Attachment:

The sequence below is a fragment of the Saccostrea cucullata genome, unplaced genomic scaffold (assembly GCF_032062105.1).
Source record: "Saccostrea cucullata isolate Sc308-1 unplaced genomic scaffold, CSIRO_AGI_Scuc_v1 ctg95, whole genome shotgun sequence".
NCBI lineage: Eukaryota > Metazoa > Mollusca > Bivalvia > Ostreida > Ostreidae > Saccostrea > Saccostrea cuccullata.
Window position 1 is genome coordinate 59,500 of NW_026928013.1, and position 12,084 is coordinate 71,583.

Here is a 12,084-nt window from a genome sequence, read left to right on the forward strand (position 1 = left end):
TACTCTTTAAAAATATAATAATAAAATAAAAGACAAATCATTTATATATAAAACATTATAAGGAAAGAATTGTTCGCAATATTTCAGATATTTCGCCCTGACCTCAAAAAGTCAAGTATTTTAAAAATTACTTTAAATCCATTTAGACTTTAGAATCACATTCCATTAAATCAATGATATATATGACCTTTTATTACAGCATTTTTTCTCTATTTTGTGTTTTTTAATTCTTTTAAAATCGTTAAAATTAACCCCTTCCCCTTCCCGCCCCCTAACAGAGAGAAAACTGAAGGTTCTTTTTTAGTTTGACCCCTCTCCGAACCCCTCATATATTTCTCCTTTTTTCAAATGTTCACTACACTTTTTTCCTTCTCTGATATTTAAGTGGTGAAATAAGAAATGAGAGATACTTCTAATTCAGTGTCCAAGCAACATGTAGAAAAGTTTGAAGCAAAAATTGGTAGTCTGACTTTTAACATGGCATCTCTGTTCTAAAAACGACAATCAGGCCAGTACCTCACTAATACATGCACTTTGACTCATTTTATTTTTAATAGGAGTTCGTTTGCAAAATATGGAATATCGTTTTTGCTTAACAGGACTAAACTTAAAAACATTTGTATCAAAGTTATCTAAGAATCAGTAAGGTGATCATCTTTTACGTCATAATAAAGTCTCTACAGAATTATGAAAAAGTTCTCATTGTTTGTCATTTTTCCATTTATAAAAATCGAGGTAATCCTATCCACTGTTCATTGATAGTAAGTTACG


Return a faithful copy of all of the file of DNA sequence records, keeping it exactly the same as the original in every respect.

The sequence below is a fragment of the Saccostrea cucullata genome, unplaced genomic scaffold (assembly GCF_032062105.1).
Source record: "Saccostrea cucullata isolate Sc308-1 unplaced genomic scaffold, CSIRO_AGI_Scuc_v1 ctg95, whole genome shotgun sequence".
NCBI lineage: Eukaryota > Metazoa > Mollusca > Bivalvia > Ostreida > Ostreidae > Saccostrea > Saccostrea cuccullata.
Window position 1 is genome coordinate 59,500 of NW_026928013.1, and position 12,084 is coordinate 71,583.

Here is a 12,084-nt window from a genome sequence, read left to right on the forward strand (position 1 = left end):
TACTCTTTAAAAATATAATAATAAAATAAAAGACAAATCATTTATATATAAAACATTATAAGGAAAGAATTGTTCGCAATATTTCAGATATTTCGCCCTGACCTCAAAAAGTCAAGTATTTTAAAAATTACTTTAAATCCATTTAGACTTTAGAATCACATTCCATTAAATCAATGATATATATGACCTTTTATTACAGCATTTTTTCTCTATTTTGTGTTTTTTAATTCTTTTAAAATCGTTAAAATTAACCCCTTCCCCTTCCCGCCCCCTAACAGAGAGAAAACTGAAGGTTCTTTTTTAGTTTGACCCCTCTCCGAACCCCTCATATATTTCTCCTTTTTTCAAATGTTCACTACACTTTTTTCCTTCTCTGATATTTAAGTGGTGAAATAAGAAATGAGAGATACTTCTAATTCAGTGTCCAAGCAACATGTAGAAAAGTTTGAAGCAAAAATTGGTAGTCTGACTTTTAACATGGCATCTCTGTTCTAAAAACGACAATCAGGCCAGTACCTCACTAATACATGCACTTTGACTCATTTTATTTTTAATAGGAGTTCGTTTGCAAAATATGGAATATCGTTTTTGCTTAACAGGACTAAACTTAAAAACATTTGTATCAAAGTTATCTAAGAATCAGTAAGGTGATCATCTTTTACGTCATAATAAAGTCTCTACAGAATTATGAAAAAGTTCTCATTGTTTGTCATTTTTCCATTTATAAAAATCGAGGTAATCCTATCCACTGTTCATTGATAGTAAGTTACG